Tired of focusing on trade disputes and Brexit, banks at this year’s Sibos preferred to discuss tech’s potential benefits.
Disruptions and industry tensions have dominated the annual Sibos conference, seemingly for many years—but not this time. The September conference in London, organized by Swift, was primarily about business and innovation; and many participants greeted this as a welcome change.
“For the first time in seven years, at Sibos in London there were no strong new entrants and no threats to the industry,” said Benoit Desserre, head of Global Transaction Banking at Societe Generale. “There was nothing out there that can jeopardize the entire industry, no major disruption: not from banks and not from fintechs. Frankly, without fear, you can do business even better than before.”
The key themes for banks at the moment are open banking, data management and how to make the best use of artificial intelligence, said Erik Zingmark, head of Transaction Banking at Nordea. It is very hard for a bank to tell its investors that they are the shareholders of an IT company with a banking license and a balance sheet—and that must reduce costs and invest in technology to stay relevant, he said. In his view, banks must be much faster agents in realizing their own digital transformations.
Echoing a similar sentiment, Sriram Muthukrishnan, group head of Trade Product Management at DBS Bank, said, “We feel more fintech than bank.” He added, “In an environment where many companies are increasingly digitizing products just for the sake of ticking off a box in their transformation agendas, we are embedding ourselves in our customers’ business processes.”
Muthukrishnan said, for example, that through the use of data and algorithms, DBS has registered strong growth in its trade business, providing trade financing to small to medium-sized e-commerce players in the region. He also pointed to how digital banking in India “offers supply chain traceability for the big players, opens new markets and expands financial inclusion to smaller players in the value chain.”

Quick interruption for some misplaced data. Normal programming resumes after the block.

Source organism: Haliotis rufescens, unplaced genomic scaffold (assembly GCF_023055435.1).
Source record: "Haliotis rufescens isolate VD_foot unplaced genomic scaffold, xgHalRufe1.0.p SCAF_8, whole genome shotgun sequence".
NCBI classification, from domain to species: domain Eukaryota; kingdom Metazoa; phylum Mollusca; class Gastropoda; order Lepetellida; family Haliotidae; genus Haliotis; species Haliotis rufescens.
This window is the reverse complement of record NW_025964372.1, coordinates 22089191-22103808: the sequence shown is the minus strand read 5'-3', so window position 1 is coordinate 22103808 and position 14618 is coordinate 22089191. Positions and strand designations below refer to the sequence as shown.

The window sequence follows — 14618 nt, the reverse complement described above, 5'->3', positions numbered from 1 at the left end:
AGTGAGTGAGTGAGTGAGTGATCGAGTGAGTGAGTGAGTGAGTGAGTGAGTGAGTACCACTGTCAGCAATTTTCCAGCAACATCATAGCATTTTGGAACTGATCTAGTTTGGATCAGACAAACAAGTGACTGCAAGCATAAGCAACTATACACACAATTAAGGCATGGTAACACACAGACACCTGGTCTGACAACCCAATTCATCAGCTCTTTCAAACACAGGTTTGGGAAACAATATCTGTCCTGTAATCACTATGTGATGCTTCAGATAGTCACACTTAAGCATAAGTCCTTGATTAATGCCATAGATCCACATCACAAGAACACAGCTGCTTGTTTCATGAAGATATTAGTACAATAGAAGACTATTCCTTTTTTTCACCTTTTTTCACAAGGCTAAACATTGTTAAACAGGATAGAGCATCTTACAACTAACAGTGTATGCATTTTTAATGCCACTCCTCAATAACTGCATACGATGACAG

Other participants stressed that plenty of geopolitical uncertainty is keeping banks from focusing fully on the opportunities new technologies present, however. “At the moment, trade tensions and Brexit create uncertainty in the markets and inefficiency in the system,” said Mark Evans, managing director of Transaction Banking at ANZ. “Once there is more clarity, we will be able to improve the system and handle the risks.”
Especially challenging is the movement of supply chain out of China due to its trade disputes with the US and others. “Overall, this challenge represents an opportunity as well,” said Evans.“Banks will continue to play a significant role in facilitating economic growth; but in the meantime, treasurers are re-evaluating their strategies,” choosing a wait-and-see attitude as trade issues become clearer, he explained. As for innovation, “Rather than talking of blockchain as an innovation looking for problems [to address], we’re focused on solving real issues using fit-for-purpose technology.”
For much of the globe, too, banks still need to focus on more-fundamental matters than the latest technological tools, argued Chris Hamilton, CEO of BankservAfrica, an automated clearing house based in South Africa and active elsewhere on the Continent. At past Sibos events, “there was nearly too much discussion on blockchain, new technologies and bitcoin,” he said. “Now we are back on track: The challenges of every developing country are in its modernization; in dealing with financial inclusion in regions where cash is still king; and specifically for Africa, in dealing with the diversity and complexity of 54 countries and over 40 currencies.”
The importance of transaction banking within financial institutions is also growing. “At the moment, trade finance is slowing due to regulation,” after years of strong growth, noted Desserre, “while supply chain finance is growing faster. But in the last couple of years, many more banks have understood that transaction banking is one of the three top drivers of the relationship with the client, because it creates resilience in the relationship. Transaction banking is the new El Dorado for us too.”
Going forward, he added, “One of the key challenges for transaction banking is that regulation is not slowing down. We will have to invest in regulation or pay the consequences.” And then there is the push toward global regulatory enhancements known as Basel IV. This “will require more capital from the banks, and this can trim both trade finance and supply chain finance,” Desserre warned.